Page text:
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Star lover
January 30th, 2018, 07:56 AM
Tomorrow morning is the second full moon in January, this full “supermoon” is also a “Blue Moon,” although much of the western United States will enjoy watching it turn a shade of red as it becomes obscured in a total lunar eclipse. Which is called Super Blue Blood Moon.

Blue Moon: This part of the description actually has nothing to do with the Moon’s color. A Moon is considered a “Blue Moon” when it’s the second full Moon in a calendar month. This doesn’t happen very often since full Moons roughly happen every 29.5 days. January began with a full Moon on the 1st, so the month will close out with one, too.

Blood Moon: The term “Blood Moon” is used to describe a total lunar eclipse, because it causes the Moon to turn a dark reddish color. This happens whenever the Earth passes directly between the Sun and the Moon, and the Moon falls into our planet’s shadow, or umbra. The Moon doesn’t go completely dark, though: the Sun’s light still manages to shine onto the lunar surface, but it will appear mostly reddish-orange, thanks to a phenomenon known as “scattering.”

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Super Moon: Not only is this a full Moon, but it’s technically a supermoon as well, meaning it will be closer to the Earth than usual. The Moon doesn’t orbit our planet in a perfect circle, but follows more of an elliptical path, so its distance from Earth varies. Supermoons occur whenever a full Moon is closest to Earth on its orbit, making it about 14 percent bigger and 30 percent brighter than full Moons that are the farthest away from Earth.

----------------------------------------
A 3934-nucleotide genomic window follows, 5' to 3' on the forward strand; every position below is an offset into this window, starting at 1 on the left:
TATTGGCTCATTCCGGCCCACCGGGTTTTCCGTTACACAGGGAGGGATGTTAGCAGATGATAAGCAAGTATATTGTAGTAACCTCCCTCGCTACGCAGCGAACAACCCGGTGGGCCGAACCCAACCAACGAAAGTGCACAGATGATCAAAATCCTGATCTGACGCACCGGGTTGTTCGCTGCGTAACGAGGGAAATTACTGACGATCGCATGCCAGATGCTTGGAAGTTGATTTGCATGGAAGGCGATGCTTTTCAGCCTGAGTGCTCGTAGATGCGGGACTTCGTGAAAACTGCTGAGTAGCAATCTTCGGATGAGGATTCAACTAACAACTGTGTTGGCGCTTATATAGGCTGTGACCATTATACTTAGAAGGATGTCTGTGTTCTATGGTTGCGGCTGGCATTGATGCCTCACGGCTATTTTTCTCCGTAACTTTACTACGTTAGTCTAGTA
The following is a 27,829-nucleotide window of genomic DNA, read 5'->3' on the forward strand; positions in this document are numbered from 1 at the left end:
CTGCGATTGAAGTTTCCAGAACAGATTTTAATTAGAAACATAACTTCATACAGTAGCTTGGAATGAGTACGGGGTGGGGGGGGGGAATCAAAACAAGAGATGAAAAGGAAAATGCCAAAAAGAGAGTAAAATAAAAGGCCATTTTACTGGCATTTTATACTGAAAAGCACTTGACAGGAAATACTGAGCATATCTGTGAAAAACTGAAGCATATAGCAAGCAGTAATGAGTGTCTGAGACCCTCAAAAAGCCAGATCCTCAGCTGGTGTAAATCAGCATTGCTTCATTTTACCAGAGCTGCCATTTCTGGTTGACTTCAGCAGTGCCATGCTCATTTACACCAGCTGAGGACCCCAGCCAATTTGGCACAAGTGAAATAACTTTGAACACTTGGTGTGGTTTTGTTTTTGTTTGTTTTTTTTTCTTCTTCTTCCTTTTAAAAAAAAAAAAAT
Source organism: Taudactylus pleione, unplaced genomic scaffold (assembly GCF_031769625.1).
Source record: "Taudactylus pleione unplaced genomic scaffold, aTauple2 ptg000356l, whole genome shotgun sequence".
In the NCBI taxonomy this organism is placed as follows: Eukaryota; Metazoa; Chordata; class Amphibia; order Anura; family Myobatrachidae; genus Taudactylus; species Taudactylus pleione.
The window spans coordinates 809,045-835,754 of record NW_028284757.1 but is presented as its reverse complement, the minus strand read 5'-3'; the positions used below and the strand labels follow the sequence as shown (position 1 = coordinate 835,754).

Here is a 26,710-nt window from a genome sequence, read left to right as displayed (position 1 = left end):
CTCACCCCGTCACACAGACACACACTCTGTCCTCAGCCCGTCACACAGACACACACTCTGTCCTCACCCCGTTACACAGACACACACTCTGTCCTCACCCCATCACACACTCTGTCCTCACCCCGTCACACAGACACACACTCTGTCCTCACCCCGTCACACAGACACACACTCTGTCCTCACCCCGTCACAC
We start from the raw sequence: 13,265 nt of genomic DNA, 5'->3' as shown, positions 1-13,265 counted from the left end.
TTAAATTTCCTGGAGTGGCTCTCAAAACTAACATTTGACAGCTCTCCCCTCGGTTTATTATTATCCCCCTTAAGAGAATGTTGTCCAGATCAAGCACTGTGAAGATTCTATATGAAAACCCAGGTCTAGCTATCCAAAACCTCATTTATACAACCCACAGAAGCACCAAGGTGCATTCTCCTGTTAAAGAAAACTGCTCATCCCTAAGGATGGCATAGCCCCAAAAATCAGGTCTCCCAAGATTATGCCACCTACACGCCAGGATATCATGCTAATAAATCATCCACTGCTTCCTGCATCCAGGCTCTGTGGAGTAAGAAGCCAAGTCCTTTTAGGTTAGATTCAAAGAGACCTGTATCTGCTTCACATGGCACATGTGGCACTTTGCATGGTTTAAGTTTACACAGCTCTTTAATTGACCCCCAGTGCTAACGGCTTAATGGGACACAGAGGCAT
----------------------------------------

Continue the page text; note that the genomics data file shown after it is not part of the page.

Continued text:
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When can you see it? The Super Blue Blood Moon can be seen on the morning of January 31st in North America and Hawaii, however the view will be better for those on the West Coast of the US. The early stages of the eclipse will just be getting underway when the Moon sets on the East Coast.

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Skygazers in Australia and eastern Asia will be able to watch the event on Wednesday night as the moon rises.

However, only some parts of Australia will experience the lunar triple threat. Australia’s eastern states will not experience a blue moon because those areas observe Daylight Saving Time, which pushes the full moon and the lunar eclipse to Thursday morning on Feb. 1 and thus the next month and out of blue moon territory. Still, they will have a front-row seat as the moon goes red.

Unfortunately, the eclipse will not be visible from the European or African continents as they will already be in daylight during these hours.

The next occurrence of this combination of circumstances will happen in 2027. The last occurrence was 150 years ago! So enjoy it now!

If you're not able to view it in person, NASA is going to live stream it, staring at 5:30 a.m. ET January 31:

https://www.nasa.gov/multimedia/nasatv/#public

Bubby
January 30th, 2018, 09:34 AM
Hence the expression, "Once in a blue moon" when speaking of something that seldom happens.

Anitamae56
January 30th, 2018, 11:10 AM
Thanks , for once in the blue moon , info! :)

MaggieSue
January 30th, 2018, 03:39 PM
thank your for the great information!